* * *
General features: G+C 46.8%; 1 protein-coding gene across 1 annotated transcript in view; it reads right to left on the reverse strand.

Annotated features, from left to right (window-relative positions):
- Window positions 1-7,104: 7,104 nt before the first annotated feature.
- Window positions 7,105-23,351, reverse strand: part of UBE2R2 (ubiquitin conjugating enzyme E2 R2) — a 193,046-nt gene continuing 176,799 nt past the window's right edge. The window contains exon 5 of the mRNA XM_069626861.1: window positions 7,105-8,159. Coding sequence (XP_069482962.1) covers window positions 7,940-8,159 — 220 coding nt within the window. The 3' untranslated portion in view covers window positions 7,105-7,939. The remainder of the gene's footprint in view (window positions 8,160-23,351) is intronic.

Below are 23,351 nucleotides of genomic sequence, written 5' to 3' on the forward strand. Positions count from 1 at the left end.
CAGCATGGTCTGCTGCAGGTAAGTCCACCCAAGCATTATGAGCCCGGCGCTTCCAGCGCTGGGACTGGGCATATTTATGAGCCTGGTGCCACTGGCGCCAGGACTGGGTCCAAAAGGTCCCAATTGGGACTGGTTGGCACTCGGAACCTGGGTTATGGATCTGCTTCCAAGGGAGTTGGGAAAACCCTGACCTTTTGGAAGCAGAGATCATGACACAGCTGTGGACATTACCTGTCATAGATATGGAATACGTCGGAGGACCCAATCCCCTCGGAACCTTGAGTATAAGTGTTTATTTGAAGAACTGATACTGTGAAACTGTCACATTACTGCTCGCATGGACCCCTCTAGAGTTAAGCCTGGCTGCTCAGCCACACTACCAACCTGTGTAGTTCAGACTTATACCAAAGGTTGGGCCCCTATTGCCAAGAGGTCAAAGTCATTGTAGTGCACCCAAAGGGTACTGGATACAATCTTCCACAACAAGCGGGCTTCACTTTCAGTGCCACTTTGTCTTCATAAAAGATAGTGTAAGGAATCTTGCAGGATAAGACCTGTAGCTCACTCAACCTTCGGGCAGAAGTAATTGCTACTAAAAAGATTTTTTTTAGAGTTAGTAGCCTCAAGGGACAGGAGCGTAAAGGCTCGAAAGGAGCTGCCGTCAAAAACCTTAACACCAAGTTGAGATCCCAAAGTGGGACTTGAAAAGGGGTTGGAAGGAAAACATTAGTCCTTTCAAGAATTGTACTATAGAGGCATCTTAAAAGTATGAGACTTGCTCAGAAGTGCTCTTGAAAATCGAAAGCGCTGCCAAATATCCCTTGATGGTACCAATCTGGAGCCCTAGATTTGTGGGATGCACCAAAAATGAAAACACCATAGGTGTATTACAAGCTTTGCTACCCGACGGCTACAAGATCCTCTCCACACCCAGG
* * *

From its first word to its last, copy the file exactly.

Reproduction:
General features: G+C 46.8%; 1 protein-coding gene across 1 annotated transcript in view; it reads right to left on the reverse strand.

Annotated features, from left to right (window-relative positions):
- Window positions 1-7,104: 7,104 nt before the first annotated feature.
- Window positions 7,105-23,351, reverse strand: part of UBE2R2 (ubiquitin conjugating enzyme E2 R2) — a 193,046-nt gene continuing 176,799 nt past the window's right edge. The window contains exon 5 of the mRNA XM_069626861.1: window positions 7,105-8,159. Coding sequence (XP_069482962.1) covers window positions 7,940-8,159 — 220 coding nt within the window. The 3' untranslated portion in view covers window positions 7,105-7,939. The remainder of the gene's footprint in view (window positions 8,160-23,351) is intronic.

Below are 23,351 nucleotides of genomic sequence, written 5' to 3' on the forward strand. Positions count from 1 at the left end.
CAGCATGGTCTGCTGCAGGTAAGTCCACCCAAGCATTATGAGCCCGGCGCTTCCAGCGCTGGGACTGGGCATATTTATGAGCCTGGTGCCACTGGCGCCAGGACTGGGTCCAAAAGGTCCCAATTGGGACTGGTTGGCACTCGGAACCTGGGTTATGGATCTGCTTCCAAGGGAGTTGGGAAAACCCTGACCTTTTGGAAGCAGAGATCATGACACAGCTGTGGACATTACCTGTCATAGATATGGAATACGTCGGAGGACCCAATCCCCTCGGAACCTTGAGTATAAGTGTTTATTTGAAGAACTGATACTGTGAAACTGTCACATTACTGCTCGCATGGACCCCTCTAGAGTTAAGCCTGGCTGCTCAGCCACACTACCAACCTGTGTAGTTCAGACTTATACCAAAGGTTGGGCCCCTATTGCCAAGAGGTCAAAGTCATTGTAGTGCACCCAAAGGGTACTGGATACAATCTTCCACAACAAGCGGGCTTCACTTTCAGTGCCACTTTGTCTTCATAAAAGATAGTGTAAGGAATCTTGCAGGATAAGACCTGTAGCTCACTCAACCTTCGGGCAGAAGTAATTGCTACTAAAAAGATTTTTTTTAGAGTTAGTAGCCTCAAGGGACAGGAGCGTAAAGGCTCGAAAGGAGCTGCCGTCAAAAACCTTAACACCAAGTTGAGATCCCAAAGTGGGACTTGAAAAGGGGTTGGAAGGAAAACATTAGTCCTTTCAAGAATTGTACTATAGAGGCATCTTAAAAGTATGAGACTTGCTCAGAAGTGCTCTTGAAAATCGAAAGCGCTGCCAAATATCCCTTGATGGTACCAATCTGGAGCCCTAGATTTGTGGGATGCACCAAAAATGAAAACACCATAGGTGTATTACAAGCTTTGCTACCCGACGGCTACAAGATCCTCTCCACACCCAGG